It’s not just the way we use technology, though, but the way people obsess over it. Have you noticed how people can’t live without their mobile phones? If they’re not talking then they’re checking for a message that wasn’t there two minutes ago. Can’t we be out of touch for even a few minutes? And that’s not even mentioning the hype surrounding the iPhone. Or the Kindle. I don’t understand the fuss about the Kindle. I like ebooks but I can’t justify the price of a reader and I’m sure long-term I’d miss the touch and feel of real paper.

My point is that technology seems to have become more of a convenience than a tool. Let me ask you this. If civilisation were to fall tomorrow, could you survive without technology? How would you cook without electricity? How would you get clean water and travel without working transport? How would you stay warm? How would you protect your family and teach your children?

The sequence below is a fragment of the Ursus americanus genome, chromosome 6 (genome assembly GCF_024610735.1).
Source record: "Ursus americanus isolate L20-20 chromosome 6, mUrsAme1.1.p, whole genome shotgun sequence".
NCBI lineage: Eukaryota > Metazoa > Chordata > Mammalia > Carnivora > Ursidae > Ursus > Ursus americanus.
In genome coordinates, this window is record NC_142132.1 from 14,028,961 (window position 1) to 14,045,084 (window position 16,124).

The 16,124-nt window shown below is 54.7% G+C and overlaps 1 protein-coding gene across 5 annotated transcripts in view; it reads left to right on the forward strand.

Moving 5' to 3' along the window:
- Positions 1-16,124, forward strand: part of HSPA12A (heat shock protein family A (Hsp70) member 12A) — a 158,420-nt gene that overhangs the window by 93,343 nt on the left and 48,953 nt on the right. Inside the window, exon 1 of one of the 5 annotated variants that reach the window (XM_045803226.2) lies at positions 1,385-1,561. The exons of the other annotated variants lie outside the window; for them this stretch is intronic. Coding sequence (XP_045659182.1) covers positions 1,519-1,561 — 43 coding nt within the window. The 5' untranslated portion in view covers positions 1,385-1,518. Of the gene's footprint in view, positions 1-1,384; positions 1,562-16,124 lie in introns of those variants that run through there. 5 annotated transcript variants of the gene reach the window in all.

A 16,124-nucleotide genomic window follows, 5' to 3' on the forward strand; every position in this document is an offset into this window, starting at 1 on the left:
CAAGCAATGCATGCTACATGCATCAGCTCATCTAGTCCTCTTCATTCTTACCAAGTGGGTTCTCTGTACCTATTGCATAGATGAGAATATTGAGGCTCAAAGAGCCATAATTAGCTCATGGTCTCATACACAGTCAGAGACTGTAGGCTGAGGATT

I’m not sure I could survive in that world; I doubt most people could. The civilisation that survived would be very different… but isn’t that the same argument pessimists have used against change since the beginning of time? Weren’t there doubts that other inventions would destroy society and take away our humanity just as people talk about computers and the net now?

I guess I’m conflicted. While I do feel that we’re starting to lose ourselves, I am also a big fan of the potential of technology. I have an extreme sensitivity to noise and being outside is like torture when I’m not feeling well. But a few years ago I found a pair of earphones that use sound isolating technology to block noise and they’ve been a godsend. So I know firsthand what technology can do for someone’s life.